Peer-on-peer violence, including sexual assault, occurs throughout Greek organizations, regardless of race, gender, location or class.

Students across the country no longer want to be held hostage by institutions that protect perpetrators who have successfully hidden behind “a code of silence.”

Susan Lipkins
Port Washington, N.Y.
The writer is the author of “Preventing Hazing: How Parents, Teachers and Coaches Can Stop the Violence, Harassment and Humiliation.”

To the Editor:

Re “Europe’s New Cycling Capital, or a Pedestrian’s Nightmare?” (Paris Dispatch, Oct. 3):

The chaos between cyclists and pedestrians in Paris is on display every day in New York City. Cyclists here seem to have an attitude that they are environmentally “green” and that the rules of the road do not apply. To them, a red light or a stop sign is something to ignore.

Many people I know believe that they are more likely to die from being hit by a bicycle than from Covid or any other disease. Time for traffic control to do something about this ever increasing problem.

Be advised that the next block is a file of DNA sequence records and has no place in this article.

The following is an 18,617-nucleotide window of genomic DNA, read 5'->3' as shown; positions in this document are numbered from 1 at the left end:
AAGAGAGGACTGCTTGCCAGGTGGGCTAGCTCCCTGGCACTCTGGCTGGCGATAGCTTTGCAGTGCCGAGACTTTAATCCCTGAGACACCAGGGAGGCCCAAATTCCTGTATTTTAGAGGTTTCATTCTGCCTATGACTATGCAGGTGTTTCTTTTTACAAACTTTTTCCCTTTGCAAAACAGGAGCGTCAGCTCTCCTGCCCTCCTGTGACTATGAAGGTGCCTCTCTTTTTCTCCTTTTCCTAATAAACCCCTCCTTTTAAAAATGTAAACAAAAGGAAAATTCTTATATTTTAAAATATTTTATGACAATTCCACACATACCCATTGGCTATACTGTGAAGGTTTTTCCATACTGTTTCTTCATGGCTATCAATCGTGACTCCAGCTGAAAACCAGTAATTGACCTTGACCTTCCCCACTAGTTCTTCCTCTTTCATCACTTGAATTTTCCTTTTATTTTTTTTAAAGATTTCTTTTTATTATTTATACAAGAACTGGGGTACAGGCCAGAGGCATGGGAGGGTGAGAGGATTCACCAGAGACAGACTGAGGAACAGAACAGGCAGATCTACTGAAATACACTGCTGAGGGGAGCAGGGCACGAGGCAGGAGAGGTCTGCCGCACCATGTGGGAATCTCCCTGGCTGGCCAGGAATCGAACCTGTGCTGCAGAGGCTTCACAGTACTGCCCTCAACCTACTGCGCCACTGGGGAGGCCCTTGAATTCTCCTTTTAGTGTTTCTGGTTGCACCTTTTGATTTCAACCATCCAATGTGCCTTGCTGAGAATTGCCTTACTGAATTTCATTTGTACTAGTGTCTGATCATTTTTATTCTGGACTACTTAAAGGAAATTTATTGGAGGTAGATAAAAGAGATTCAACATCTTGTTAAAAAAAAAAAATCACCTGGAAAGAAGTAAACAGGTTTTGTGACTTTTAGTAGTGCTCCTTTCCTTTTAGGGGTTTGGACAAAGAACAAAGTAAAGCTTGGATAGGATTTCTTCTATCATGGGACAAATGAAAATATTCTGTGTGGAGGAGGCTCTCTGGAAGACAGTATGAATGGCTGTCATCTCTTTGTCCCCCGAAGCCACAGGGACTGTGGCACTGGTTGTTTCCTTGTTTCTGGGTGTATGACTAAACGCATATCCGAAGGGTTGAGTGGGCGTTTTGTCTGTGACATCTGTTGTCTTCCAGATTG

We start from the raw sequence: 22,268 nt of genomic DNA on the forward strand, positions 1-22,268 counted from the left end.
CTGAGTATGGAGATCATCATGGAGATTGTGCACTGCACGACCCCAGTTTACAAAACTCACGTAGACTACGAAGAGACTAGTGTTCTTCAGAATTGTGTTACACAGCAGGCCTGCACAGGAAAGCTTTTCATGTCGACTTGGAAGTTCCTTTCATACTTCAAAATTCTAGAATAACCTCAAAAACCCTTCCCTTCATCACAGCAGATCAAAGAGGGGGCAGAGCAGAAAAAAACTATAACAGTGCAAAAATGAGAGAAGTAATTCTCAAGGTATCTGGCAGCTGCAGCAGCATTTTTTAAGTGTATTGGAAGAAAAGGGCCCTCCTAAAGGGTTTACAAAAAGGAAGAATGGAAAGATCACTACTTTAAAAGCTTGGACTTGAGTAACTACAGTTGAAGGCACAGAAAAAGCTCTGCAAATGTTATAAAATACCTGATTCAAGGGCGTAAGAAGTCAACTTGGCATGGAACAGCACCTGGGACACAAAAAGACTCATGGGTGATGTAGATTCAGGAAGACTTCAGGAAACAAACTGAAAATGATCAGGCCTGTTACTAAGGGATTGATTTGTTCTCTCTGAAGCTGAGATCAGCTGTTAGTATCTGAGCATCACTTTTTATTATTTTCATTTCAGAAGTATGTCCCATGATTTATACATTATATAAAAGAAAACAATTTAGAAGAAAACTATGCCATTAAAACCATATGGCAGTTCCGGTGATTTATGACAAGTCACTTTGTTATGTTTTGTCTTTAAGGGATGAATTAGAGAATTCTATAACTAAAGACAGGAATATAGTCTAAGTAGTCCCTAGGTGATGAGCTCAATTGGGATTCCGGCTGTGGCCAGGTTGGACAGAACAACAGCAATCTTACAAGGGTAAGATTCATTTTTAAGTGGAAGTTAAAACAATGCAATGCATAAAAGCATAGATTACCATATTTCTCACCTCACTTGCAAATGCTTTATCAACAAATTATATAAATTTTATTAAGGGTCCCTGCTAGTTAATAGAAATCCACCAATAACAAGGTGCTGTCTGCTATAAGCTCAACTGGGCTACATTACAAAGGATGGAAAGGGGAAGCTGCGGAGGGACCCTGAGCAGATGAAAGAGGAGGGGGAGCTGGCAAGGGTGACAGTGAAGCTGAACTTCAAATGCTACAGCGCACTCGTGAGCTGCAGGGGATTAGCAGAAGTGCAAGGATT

Daphne Philipson
New York

To the Editor:

Re “Messi Is Worth Every Euro for P.S.G.” (On Soccer column, Sept. 29):

With all of the bad news swirling around these days, what a ray of light Rory Smith gives us with his portrait of that great artist known as Messi and his goal for the ages.

It’s not just a snapshot of a moment in time on a soccer pitch, but also a reminder that there’s still beauty and magic in the world, and that the humdrum can become the spectacular in just a matter of seconds, if only we propel ourselves forward with a creative burst and an eye toward lifting up our teammates (or fellow man) to attain something great — and that feeling of freedom and accomplishment that comes with it, that feeling that anything is possible.

Thank you, Mr. Smith, and thank you, Lionel Messi.

Andrew Sherman
New York